“Jessica: Do you guys like K and B, or like K and B purple.  Do you have your old people talk about that.

Alex: The store.  The grocery store.

Jessica: K and B used to be- Walgreens or Rite-aid bought all the K and B’s

Sadhana: Oh Yeah, but K and B was the local drug store.

Jessica: and it had an iconic purple color.  And so people will say like oh that’s K and B purple.  At least my grandma will,  She’ll point to something that’s the color purple and she’ll be like that’s “K and B purple.”  It’s not purple

Sadhana: That’s funny.”


Collector’s Comments:


Keywords: New Orleans, K&B, purple, Katz and Bestoff

“Brake Tag”

Brake Tag

Informant 1.Info: Caitlin Flint, age 21, Metairie, Louisiana. Collected May 22, 2016 on Iphone.

Verbal Lore; Folk Speech, slang


United States of America

Context: an inspection sticker for a car registered in the state of Louisiana. Needs to be annually renewed to  make sure the  car is in proper working order.

Transcript (if verbal lore)

“The third slang word is ‘brake tag.’ Brake tag is an inspection sticker that is given to you by the DMV- the Louisiana department of Motor Vehicles.  When your car has passed inspection and is able to be drived. You need to get it renewed every year or two. It is the exact same as an inspection sticker in any other state. I do not know why it is called Brake tag, but everyone I know has- everyone I know who is from New Orleans has always called it a brake tag, so  to use it in a sentence ‘oh, hey Dale,  I noticed that your brake tag was expired, you may want to go stop by the DMV to get a new one.’ That would  be about it.


Informant info: (Left to Right) Sadhana Puri, age 20, Jessica Link, age 20, Alex Ledoux, age 21 all from New Orleans, LA. Collected May 15, 2016 on iphone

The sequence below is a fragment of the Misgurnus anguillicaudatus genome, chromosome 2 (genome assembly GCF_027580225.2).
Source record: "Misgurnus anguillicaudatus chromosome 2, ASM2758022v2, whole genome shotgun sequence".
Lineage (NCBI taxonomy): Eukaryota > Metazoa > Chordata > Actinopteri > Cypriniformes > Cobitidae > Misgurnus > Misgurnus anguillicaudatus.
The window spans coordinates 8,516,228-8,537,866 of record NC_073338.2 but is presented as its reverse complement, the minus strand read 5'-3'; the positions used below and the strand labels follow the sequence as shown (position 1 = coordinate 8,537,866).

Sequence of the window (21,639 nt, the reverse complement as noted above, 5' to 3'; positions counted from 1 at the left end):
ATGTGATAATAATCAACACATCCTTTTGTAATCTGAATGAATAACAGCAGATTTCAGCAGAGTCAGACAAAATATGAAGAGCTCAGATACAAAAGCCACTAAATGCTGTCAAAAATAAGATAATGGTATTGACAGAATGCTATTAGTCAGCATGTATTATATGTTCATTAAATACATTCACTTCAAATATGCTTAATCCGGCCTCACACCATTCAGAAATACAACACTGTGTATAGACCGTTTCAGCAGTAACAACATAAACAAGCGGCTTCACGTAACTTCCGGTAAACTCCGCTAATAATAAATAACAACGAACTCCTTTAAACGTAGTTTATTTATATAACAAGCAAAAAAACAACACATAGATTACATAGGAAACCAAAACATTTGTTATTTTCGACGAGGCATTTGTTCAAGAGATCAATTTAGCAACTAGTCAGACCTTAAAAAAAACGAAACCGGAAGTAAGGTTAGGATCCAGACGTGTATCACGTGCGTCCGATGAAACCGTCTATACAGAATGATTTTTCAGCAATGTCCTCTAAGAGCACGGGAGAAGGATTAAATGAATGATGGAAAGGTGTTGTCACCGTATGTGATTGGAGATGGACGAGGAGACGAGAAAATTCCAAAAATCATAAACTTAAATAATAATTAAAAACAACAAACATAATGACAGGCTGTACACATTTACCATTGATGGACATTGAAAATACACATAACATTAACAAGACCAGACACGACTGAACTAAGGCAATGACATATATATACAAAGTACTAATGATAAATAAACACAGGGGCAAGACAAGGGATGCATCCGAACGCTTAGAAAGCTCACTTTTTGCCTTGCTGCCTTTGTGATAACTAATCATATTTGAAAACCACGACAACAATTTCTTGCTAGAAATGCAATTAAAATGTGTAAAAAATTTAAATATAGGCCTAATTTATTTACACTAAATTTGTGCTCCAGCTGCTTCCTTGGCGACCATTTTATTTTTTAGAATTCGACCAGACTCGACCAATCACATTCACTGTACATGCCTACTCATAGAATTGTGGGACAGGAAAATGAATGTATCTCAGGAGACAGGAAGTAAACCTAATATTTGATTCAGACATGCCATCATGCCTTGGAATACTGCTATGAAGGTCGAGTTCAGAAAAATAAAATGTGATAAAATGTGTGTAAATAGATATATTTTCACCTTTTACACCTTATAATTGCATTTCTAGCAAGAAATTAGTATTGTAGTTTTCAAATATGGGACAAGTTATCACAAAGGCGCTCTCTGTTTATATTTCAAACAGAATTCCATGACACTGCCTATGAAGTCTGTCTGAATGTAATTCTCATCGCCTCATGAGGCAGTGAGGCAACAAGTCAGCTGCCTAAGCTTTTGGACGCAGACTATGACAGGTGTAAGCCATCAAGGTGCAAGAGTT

“Alex: I looked up some things like what’s New Orleans slang, because I wasn’t sure what was slang and what was just normal. Brake tag was on that and I was just surprised that not everyone knows what a brake tag is.  It’s something you get on your car you put it in your windshield.  You have to get it changed every year, but like  I feel like they don’t necessarily check all the time.  You know you can get away with it.

Jessica: They don’t but also you can get a ticket. For having-

Alex: Yeah you can get a ticket so it’s like-

Jessica: I think they have them in some other states, but I don’t know what they’re called in other state.  But I knew that they were only called a brake tag in New Orleans or Louisiana

Alex: Really I did not

Sadhana: I thought it was all states, I thought it was just all states.  I thought it was just a general term.  It was surprising to me that it’s a New Orleans term.

Jessica: We have brake tag stations. There will be a sign that says brake tags, and I know what that means, it’s just on your car a sticker.

Jessica: I think other states, at least some have it, but I don’t know what they’re called.

Katelyn: Is it on the upper-

Alex: They check your brakes.

Katelyn: They check your brakes

Alex: Well they’re supposed to, but they usually just give you one

Jessica: Oh yeah this is that spelling of brake.

Alex: They’re supposed to check your car and make sure it’s like up to code or whatever the terminology is.

Jessica: It’s good

Katelyn: So it’s like uhm, shoot I forgot what it  is called.

Jessica: y’all have them

Katelyn: We do I forgot what it is called, it’s not called brake tag.

Sadhana: What do you call them.

Alex: What would it be called, I feel like brake tag is self explanatory.

Katelyn: It’s like registration you like update your tags.

Jessica: just a tag.

Katelyn: Tags.

Jessica: I think they might call them something else in like other places too, I’m not sure. Yeah.”

Collector’s comments: The term is so wide spread that most New orleanians don’t realize there is another term for the stickers, as such it is an entirely unique word to the city and a good example of New Orleans.

Tags/Keywords: New, Orleans Brake tag, car, Inspection sticker